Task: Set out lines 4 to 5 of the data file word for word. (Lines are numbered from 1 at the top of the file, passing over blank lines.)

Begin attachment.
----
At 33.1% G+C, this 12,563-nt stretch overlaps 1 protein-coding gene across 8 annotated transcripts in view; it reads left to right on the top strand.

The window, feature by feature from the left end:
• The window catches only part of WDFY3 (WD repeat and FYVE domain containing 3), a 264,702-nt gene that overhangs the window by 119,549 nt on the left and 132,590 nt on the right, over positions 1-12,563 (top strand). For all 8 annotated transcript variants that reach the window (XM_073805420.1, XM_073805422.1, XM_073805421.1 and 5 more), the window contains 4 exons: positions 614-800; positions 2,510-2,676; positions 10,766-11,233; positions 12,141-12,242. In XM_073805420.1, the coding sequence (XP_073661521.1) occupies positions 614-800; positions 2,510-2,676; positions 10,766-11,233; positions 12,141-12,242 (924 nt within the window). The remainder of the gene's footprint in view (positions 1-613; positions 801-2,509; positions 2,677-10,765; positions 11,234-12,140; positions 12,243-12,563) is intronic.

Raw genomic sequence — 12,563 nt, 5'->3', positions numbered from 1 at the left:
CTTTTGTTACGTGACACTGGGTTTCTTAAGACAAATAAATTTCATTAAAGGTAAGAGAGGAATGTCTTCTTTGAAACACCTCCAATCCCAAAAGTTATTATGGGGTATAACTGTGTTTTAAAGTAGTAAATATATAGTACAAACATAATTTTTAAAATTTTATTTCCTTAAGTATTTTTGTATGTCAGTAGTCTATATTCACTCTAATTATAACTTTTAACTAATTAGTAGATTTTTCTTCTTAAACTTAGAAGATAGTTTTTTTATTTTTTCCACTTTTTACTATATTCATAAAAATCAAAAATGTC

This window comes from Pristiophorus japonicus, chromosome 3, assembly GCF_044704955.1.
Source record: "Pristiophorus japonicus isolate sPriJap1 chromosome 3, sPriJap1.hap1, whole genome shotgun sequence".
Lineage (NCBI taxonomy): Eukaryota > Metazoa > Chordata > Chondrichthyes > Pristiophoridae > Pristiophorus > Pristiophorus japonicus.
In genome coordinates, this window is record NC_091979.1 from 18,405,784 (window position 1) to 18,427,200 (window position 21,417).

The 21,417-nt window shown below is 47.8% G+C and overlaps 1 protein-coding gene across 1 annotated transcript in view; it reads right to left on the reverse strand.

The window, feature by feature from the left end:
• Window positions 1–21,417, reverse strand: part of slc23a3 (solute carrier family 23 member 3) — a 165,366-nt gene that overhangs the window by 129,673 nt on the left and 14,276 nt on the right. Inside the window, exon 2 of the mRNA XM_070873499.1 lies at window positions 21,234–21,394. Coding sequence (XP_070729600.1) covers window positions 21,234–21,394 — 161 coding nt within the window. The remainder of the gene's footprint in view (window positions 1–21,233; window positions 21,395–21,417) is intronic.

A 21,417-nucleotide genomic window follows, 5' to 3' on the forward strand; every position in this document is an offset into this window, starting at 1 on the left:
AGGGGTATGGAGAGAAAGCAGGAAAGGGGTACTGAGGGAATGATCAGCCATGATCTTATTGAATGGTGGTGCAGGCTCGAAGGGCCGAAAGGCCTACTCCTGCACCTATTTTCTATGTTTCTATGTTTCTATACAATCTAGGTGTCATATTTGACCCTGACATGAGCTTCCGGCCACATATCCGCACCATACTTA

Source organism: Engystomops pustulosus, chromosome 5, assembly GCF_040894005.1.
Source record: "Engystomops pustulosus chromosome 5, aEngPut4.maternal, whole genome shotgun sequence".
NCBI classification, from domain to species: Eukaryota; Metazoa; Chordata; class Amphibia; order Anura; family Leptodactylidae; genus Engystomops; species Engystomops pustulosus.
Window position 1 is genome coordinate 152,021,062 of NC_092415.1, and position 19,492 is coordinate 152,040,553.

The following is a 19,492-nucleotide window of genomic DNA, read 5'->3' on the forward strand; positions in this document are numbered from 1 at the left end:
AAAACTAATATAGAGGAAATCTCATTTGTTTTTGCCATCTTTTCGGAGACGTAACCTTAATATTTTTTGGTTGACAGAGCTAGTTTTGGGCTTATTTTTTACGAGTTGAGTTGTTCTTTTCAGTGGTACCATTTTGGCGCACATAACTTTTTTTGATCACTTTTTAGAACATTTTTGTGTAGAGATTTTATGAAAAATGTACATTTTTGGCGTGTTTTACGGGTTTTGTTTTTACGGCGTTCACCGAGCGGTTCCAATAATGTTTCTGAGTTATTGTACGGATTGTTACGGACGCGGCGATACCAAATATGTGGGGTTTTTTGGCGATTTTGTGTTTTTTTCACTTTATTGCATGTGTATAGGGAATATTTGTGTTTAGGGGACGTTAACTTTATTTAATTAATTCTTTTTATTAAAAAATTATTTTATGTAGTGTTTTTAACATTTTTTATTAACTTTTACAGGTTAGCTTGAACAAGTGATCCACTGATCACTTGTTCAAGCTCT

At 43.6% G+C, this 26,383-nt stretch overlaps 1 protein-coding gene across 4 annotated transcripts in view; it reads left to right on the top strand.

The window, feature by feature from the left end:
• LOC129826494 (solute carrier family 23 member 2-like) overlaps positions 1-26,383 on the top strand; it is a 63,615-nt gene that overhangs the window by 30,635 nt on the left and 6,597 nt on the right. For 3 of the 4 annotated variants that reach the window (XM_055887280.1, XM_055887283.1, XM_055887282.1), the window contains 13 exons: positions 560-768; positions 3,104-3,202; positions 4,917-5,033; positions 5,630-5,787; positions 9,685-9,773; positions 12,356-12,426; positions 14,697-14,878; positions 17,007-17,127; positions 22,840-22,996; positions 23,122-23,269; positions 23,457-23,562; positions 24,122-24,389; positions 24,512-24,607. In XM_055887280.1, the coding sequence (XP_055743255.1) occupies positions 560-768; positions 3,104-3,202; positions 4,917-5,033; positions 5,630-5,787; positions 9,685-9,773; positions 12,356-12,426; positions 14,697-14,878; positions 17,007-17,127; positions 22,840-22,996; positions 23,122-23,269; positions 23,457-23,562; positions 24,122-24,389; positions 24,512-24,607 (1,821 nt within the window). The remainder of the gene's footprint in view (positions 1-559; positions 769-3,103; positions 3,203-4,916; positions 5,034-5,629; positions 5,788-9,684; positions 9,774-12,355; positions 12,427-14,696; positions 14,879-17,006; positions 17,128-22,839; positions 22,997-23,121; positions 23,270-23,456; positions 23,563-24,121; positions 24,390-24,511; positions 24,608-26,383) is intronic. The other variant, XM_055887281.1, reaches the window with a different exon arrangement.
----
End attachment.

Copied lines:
Raw genomic sequence — 12,563 nt, 5'->3', positions numbered from 1 at the left:
CTTTTGTTACGTGACACTGGGTTTCTTAAGACAAATAAATTTCATTAAAGGTAAGAGAGGAATGTCTTCTTTGAAACACCTCCAATCCCAAAAGTTATTATGGGGTATAACTGTGTTTTAAAGTAGTAAATATATAGTACAAACATAATTTTTAAAATTTTATTTCCTTAAGTATTTTTGTATGTCAGTAGTCTATATTCACTCTAATTATAACTTTTAACTAATTAGTAGATTTTTCTTCTTAAACTTAGAAGATAGTTTTTTTATTTTTTCCACTTTTTACTATATTCATAAAAATCAAAAATGTC